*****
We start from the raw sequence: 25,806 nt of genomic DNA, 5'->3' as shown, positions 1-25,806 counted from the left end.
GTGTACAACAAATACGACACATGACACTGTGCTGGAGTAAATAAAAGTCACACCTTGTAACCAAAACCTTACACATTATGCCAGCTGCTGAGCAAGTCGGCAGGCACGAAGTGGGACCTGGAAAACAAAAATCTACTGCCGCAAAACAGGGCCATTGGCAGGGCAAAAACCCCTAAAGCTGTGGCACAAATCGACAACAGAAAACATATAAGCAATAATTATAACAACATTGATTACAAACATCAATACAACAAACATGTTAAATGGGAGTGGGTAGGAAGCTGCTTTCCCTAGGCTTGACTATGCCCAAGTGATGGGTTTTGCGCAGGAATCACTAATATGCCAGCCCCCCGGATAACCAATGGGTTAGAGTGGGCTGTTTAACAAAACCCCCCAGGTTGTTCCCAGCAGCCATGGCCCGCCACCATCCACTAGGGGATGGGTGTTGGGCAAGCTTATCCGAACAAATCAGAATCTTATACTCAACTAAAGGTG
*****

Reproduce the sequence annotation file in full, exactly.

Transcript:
We start from the raw sequence: 25,806 nt of genomic DNA, 5'->3' as shown, positions 1-25,806 counted from the left end.
GTGTACAACAAATACGACACATGACACTGTGCTGGAGTAAATAAAAGTCACACCTTGTAACCAAAACCTTACACATTATGCCAGCTGCTGAGCAAGTCGGCAGGCACGAAGTGGGACCTGGAAAACAAAAATCTACTGCCGCAAAACAGGGCCATTGGCAGGGCAAAAACCCCTAAAGCTGTGGCACAAATCGACAACAGAAAACATATAAGCAATAATTATAACAACATTGATTACAAACATCAATACAACAAACATGTTAAATGGGAGTGGGTAGGAAGCTGCTTTCCCTAGGCTTGACTATGCCCAAGTGATGGGTTTTGCGCAGGAATCACTAATATGCCAGCCCCCCGGATAACCAATGGGTTAGAGTGGGCTGTTTAACAAAACCCCCCAGGTTGTTCCCAGCAGCCATGGCCCGCCACCATCCACTAGGGGATGGGTGTTGGGCAAGCTTATCCGAACAAATCAGAATCTTATACTCAACTAAAGGTG